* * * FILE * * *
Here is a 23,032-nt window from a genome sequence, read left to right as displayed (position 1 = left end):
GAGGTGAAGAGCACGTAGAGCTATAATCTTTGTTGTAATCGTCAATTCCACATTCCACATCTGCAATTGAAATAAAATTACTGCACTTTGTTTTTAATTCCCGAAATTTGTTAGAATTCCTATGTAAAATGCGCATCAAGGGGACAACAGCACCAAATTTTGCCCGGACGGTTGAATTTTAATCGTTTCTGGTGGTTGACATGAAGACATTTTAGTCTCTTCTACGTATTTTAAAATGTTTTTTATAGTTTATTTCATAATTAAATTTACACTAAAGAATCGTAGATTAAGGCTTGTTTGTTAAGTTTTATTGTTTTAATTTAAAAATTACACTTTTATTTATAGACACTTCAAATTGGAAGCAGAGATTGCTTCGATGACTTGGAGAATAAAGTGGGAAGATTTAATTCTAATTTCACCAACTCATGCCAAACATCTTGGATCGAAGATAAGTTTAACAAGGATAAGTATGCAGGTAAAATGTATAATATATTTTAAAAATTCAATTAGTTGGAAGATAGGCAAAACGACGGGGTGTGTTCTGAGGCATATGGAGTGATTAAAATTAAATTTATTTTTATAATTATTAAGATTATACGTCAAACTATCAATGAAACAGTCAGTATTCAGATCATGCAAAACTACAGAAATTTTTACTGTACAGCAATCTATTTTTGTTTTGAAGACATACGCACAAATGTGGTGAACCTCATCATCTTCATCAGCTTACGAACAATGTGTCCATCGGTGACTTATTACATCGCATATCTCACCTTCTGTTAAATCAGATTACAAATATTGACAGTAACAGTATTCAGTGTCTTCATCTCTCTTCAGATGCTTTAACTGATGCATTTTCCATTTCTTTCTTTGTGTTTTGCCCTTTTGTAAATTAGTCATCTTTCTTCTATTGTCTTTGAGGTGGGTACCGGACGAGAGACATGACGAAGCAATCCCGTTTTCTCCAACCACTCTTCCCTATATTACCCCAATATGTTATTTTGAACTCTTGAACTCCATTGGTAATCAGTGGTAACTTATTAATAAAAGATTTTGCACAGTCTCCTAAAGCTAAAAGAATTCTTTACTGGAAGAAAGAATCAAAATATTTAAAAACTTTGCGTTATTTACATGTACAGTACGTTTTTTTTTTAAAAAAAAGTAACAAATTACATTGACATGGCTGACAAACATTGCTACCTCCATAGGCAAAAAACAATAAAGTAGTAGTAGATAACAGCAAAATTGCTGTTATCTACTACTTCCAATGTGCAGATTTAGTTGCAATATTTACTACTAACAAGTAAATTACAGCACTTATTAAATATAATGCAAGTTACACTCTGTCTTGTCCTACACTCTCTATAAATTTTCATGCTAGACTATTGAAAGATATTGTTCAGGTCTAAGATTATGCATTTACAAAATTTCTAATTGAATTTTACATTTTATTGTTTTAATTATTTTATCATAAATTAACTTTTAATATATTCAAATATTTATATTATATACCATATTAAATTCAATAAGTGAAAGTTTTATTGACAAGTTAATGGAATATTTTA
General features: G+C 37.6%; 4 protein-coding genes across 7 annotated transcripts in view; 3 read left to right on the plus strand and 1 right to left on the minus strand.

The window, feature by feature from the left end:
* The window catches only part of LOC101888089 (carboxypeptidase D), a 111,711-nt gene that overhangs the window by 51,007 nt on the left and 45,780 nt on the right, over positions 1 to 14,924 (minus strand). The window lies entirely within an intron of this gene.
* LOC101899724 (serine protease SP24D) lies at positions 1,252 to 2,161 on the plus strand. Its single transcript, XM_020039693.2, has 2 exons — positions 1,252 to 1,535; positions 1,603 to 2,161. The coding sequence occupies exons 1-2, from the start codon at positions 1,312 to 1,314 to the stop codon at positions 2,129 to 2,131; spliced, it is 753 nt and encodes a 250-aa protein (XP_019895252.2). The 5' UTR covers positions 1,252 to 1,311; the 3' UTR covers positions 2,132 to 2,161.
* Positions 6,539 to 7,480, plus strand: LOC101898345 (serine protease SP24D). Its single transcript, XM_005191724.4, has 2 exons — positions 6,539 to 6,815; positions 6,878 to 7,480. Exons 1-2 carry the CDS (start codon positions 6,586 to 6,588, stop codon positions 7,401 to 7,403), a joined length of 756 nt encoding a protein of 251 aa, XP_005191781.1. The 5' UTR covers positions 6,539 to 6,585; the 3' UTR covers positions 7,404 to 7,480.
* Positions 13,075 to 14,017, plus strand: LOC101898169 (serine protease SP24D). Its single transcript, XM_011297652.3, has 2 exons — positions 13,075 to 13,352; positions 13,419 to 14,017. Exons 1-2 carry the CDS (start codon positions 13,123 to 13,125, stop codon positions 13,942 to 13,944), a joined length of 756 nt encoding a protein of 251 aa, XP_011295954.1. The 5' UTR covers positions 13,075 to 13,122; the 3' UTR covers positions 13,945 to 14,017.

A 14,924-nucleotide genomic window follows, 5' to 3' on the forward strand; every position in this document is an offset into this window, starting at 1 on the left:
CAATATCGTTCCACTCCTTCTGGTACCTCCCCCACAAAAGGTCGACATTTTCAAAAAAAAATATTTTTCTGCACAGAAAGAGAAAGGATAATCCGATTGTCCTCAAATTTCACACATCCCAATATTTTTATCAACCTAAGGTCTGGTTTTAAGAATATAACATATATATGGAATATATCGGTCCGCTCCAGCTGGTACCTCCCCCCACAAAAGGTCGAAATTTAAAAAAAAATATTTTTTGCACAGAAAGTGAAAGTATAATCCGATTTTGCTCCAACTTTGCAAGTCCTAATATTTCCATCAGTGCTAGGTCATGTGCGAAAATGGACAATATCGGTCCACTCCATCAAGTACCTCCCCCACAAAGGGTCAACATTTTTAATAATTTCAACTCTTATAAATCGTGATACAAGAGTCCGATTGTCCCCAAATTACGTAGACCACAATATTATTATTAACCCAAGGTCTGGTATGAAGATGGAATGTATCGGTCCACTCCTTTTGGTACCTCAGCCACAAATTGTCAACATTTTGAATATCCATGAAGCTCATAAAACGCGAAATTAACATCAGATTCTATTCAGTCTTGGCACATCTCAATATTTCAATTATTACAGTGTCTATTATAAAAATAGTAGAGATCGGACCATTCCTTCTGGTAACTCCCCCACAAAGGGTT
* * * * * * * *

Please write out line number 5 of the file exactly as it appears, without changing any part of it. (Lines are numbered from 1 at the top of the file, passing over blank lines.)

* The window catches only part of LOC101888089 (carboxypeptidase D), a 111,711-nt gene that overhangs the window by 51,007 nt on the left and 45,780 nt on the right, over positions 1 to 14,924 (minus strand). The window lies entirely within an intron of this gene.